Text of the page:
News Section: Opinion
Ideas Should Win Elections – Not Shenanigans
Though the sting of our national embarrassment in 2012 has yet to fade, Florida officials are back with yet another blatant attempt to stack the deck in upcoming elections. Following just a little bit of obligatory, if insincere contrition after embarrassing us in the last Presidential election, Rick Scott and company have again handed Florida voters restrictive changes under laughable pretenses. From suppressing the vote to increasing the influence of big money special interests, is it even worth pretending this is still a true democratic republic?
For the 2012 election, Florida inexplicably reduced the number of early voting days, despite early voting's previous success in both increasing turnout and reducing waits on Election Day. The state also directed SOEs to perform questionable scrubs of their voter rolls, which I wrote about at length in a previous column. The commonality in both measures were that, statistically speaking, they would both be likely to disproportionately impact demographics (immigrants, minorities, college students and the poor) which typically do not vote for the majority party.
Were this an isolated incident, one might suppose coincidence. However, the state's epic bungling of the 2000 Presidential Election was also brought about by a purge process that was known to be deeply flawed and again seemed to target a specific party's voters. In both 2004 and 2008, the state also engaged in similarly-flawed purges, while failing to correct many of the mistakes made previously. I also covered those debacles at length in another previous column.
Last week, Secretary of State Ken Detzner sent out a directive to Florida's 67 SOEs to no longer accept absentee ballots at satellite locations. This may seem like a small issue until you look at how many voters vote absentee and then how many of those voters utilize the drop-off locations, particularly in Hillsborough and Pinellas County where a special election will be contested early next year to replace Republican Congressman CW Bill Young. According to the Tampa Bay Times, more than 105,000 Pinellas County absentee voters returned ballots to drop-off locations in 2012 – 42 percent of the total absentee vote.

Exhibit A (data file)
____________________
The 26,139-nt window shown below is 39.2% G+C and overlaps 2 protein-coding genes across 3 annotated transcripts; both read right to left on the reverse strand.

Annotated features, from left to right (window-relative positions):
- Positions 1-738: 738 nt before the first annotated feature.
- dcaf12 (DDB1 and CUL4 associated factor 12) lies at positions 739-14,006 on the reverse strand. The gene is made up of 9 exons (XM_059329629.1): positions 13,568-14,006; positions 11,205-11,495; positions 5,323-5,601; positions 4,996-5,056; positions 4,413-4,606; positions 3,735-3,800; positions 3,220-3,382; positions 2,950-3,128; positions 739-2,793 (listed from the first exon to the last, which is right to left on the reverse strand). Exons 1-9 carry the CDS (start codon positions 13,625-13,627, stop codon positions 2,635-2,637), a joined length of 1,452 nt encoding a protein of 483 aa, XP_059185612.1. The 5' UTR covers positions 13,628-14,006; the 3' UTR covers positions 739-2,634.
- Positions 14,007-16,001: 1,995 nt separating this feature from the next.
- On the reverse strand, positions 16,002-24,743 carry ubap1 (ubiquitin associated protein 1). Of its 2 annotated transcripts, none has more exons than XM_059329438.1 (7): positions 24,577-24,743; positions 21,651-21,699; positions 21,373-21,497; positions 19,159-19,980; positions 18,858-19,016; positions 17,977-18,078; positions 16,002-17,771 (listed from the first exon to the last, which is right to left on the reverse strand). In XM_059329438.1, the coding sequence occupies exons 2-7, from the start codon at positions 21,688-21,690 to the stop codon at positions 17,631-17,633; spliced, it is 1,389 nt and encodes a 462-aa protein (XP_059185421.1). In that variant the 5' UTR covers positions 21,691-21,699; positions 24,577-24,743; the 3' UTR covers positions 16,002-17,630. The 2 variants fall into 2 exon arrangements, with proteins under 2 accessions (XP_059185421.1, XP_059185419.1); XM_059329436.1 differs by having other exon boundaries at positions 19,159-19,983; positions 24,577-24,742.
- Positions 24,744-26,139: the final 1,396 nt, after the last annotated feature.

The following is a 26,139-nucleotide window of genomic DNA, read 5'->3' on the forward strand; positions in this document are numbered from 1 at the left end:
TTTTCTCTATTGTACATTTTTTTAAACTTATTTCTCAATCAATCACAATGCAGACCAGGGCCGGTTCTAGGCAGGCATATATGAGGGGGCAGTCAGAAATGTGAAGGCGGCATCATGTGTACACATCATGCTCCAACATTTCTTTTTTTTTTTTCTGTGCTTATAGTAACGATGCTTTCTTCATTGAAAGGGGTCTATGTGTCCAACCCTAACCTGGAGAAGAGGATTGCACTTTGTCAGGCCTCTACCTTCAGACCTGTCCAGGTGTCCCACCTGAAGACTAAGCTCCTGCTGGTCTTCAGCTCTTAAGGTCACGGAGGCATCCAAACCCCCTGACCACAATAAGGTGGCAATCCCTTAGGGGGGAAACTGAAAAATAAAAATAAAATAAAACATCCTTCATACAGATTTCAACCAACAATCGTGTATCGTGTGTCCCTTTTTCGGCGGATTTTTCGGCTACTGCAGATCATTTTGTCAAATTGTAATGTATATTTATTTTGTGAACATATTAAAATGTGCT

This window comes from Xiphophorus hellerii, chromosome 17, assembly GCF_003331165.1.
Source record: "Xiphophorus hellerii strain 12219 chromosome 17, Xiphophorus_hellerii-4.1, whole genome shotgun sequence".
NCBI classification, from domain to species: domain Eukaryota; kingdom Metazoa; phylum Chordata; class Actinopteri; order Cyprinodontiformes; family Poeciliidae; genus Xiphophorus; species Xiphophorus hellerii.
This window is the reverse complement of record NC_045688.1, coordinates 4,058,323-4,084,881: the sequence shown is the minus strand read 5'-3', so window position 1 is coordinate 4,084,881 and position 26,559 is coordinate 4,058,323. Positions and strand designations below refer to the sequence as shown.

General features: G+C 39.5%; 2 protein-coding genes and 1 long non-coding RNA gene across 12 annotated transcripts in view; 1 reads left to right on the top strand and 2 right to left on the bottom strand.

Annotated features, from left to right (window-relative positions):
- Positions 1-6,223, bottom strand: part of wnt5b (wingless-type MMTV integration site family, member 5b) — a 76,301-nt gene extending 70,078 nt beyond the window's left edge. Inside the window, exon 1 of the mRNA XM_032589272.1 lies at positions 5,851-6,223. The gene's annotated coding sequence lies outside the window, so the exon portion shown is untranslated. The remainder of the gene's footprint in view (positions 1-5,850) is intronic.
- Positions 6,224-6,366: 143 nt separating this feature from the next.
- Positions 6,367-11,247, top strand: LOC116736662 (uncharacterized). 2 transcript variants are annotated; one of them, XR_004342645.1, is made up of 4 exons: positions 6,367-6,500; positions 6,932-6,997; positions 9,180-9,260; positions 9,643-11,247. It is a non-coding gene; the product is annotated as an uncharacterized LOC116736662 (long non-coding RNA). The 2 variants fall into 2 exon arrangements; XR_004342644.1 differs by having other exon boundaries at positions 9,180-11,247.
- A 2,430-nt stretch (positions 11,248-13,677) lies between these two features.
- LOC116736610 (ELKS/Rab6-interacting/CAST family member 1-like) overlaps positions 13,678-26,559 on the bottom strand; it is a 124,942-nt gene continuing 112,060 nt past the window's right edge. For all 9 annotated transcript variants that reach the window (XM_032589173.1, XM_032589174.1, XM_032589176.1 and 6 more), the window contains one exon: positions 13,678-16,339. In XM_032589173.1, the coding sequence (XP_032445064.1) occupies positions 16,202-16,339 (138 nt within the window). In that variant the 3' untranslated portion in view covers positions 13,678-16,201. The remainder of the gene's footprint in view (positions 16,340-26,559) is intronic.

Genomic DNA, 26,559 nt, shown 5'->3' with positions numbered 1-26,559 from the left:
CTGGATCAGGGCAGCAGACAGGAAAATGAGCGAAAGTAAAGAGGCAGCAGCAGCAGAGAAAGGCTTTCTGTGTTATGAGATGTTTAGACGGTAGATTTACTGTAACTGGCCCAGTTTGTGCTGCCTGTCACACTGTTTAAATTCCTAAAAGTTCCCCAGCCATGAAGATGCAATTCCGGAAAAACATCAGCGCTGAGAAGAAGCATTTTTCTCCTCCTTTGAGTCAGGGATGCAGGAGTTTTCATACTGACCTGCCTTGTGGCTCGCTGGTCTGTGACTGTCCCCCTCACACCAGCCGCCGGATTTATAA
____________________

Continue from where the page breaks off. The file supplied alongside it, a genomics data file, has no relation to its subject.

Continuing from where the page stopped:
Numbers are comparable in Hillsborough County, which had 15 drop-off sites in 2012. Now, if you were unfamiliar with Florida's long history of Election Day shenanigans, you might suspect that the directive has been put in place to combat fraud, since it obviously will not encourage higher voter turnout – the two primary concerns of election officials. Of course if you were familiar with our state's disgraceful election history, you would know that even when it acts on the pretense of combating fraud, no actual fraud is typically found.
In fact, when legislators recently had a chance to impact one area where actual fraud had been a problem – registering absentee voters – they sat on their hands. You can probably guess that those incidents, in which shadowy political figures akin to the ward healers of the early 20th century would register and deliver non-voters to buy and turn in their ballots, tended to benefit the majority party.
This time, Detzner simply said that he was responding to questions from two SOEs and seeking uniformity among counties. The SOEs quickly complained that they were being misinterpreted or taken out of context, but the directive stuck nonetheless. Add in the fact that Detzner was appointed by Governor Scott and that Scott's 2010 opponent Alex Sink is a strong candidate to deliver Young's seat to the minority party, and it begins to smell like just another home-cooked farce.
Now, let me be clear. Enacting policies that favor their party is not a uniquely Republican tactic. For years, Democrats controlled Tallahassee and gerrymandered as deftly as anyone. But the out and out disregard for the supposedly sacred right to vote that has been displayed by the Republican Party of Florida over the last decade and a half is utterly unprecedented and a warning that single-party rule is a dangerous proposition no matter who is in charge.
In the solidly-blue state of New Jersey, a Republican governor was just re-elected by a wide margin because even a sizable chunk of Democrats eventually became disenchanted with purely partisan politics that put special interests and the maintaining of power above all else.
Rick Scott has had some credible successes during his first term, building a record that he can run on, allowing all voters to decide whether he has earned another four years. But if enough Floridians begin to think that he and his party believe that only they know best, and that the reins of power are too important to be left to the democratic process, they too might decide that a Governor from the other party isn't such a bad idea.
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